1960s >> 1960 >> no-672-august-1960

News from Africa: The Coalbrook Enquiry

Under capitalism, mining, like all other industries is run strictly with a view to making a profit. Running costs are always kept as low as possible, and human considerations take second place to the prime motive of making a profit. Now, nearly six months afterwards, the report of the enquiry into the disaster at the Coalbrook mine in South Africa on 21st January, where 430 Africans and five Europeans were entombed, has said that the underground subsidence was due to “ negligence and wrongful acts and omissions ” by certain mine officials.
Mr. W. T. Dalling, Chief Inspector of Mines at Witbank, had many things to say at the enquiry which were not at all popular with the mine’s management or its Counsel. He said that the fatal accident rate at Coalbrook North mine was 12 times as high as that in his own district, Witbank. Miners in South Africa did not carry any form of self-rescue gear; miners had survived falls in similar circumstances in the U.S. and Europe. He said his first reaction to the mine disaster was a picture of a mine that had collapsed due to weak supports. The method of mining in Coalbrook was that of cutting the coal and leaving pillars as supports.
Mr. Corbett, who assisted Mr. Dalling in investigations at the mine, said that after his observations, he thought the mine plans were inaccurate. He also said that in the northern area of the mine, there were “active pillars” which were “splitting and making low noises,” and that in most areas he visited, wasting (coal falling from pillars) had taken place. Evidence was given at the enquiry that on December 28th a fall had taken place in the mine, but the Assistant Manager did not consider it to be a major one, as it had been confined to one section of the mine, and the fall had not been reported. When asked if he thought the reason for the January collapse was that the coal pillars were called upon to carry more than their strength allowed, the Assistant Manager said he did not know. This was one of the men in whose hands were the lives of hundreds of other men. Mr. Dalling said that requirements and recommendations that were put to the mine management were ignored. He said that the lowest seam at the Coalbrook mine was mined in a very impractical and hazardous way and had been dangerously undermined. He said that pillar mining should only be used in upper areas of a mine, otherwise the pillars would take on too much strain and burst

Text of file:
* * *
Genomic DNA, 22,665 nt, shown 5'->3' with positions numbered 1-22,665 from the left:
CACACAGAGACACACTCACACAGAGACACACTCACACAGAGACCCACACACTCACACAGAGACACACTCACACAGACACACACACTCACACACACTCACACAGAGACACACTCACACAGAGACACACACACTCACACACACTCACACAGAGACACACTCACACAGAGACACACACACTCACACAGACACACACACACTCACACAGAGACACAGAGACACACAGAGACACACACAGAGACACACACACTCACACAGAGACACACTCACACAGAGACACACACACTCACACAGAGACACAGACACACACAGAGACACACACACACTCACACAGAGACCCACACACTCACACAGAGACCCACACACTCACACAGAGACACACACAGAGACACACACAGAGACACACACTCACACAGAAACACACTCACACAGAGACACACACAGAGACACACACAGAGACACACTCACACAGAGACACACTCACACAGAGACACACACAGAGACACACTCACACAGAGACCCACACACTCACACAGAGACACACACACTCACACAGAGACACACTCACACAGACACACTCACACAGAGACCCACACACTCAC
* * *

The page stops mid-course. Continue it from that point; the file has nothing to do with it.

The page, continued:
Sir Andrew Bryan, world authority on mining and Chairman of the International Conference at Geneva in 1949 which drew up a model code of safety for mines, and who is now adviser to the British National Coal Board, read to the enquiry a lengthy and detailed report which he had compiled. He said there was no evidence that the mine collapsed due to general weighting. It appeared instead that an unusual occurrence, such as a rock-burst or bump had caused the collapse. Counsel for some of the African widows said Sir Andrew was not an independent witness as he claimed, but that his evidence was one-sided. He spoke no Afrikaans and appeared to have made no effort to have the evidence of the Afrikaans witnesses translated. The majority of these Afrikaans speaking witnesses were people who, worked underground and would have had a better knowledge of conditions. Sir Andrew replied that most of the evidence had been in English and had been sufficient to give him a general insight into matters before he compiled his report.
The Manager of the Clydesdale Collieries told the enquiry that the Coalbrook mine was so “popular” with African workers that the mine “had more boys than it knew what to do with.” There was a good recruiting system at the mine and the Africans, mostly from Basutoland and the east coast, “just kept coming.” This statement seems to be the crux of the matter. South Africa has an abundant supply of cheap labour in the Africans, and in order to try to raise their living standards, they go to the mines from the reserves. It is easier for them to go there than try to get to the towns to work because of the Pass Laws.
“The only interests of mine managements appeared to be output and cost,” said Mr. Dalling at the enquiry. This underlines our assertion that under capitalism, profit must be made at all costs—even human costs. Even under capitalism, where everything is measured in terms of how much it costs to produce, methods of obtaining power and fuel, other than coal-mining, have been devised. When we are able to make the best uses of science and new methods without the restrictions of cost, as we will under Socialism, men won’t be called upon to risk their lives in the bowels of the earth for a meagre living, which is the lot of most miners today
Phyllis Hart

The evidence quoted above is from the Johannesburg Star of varying dates during the last four months.

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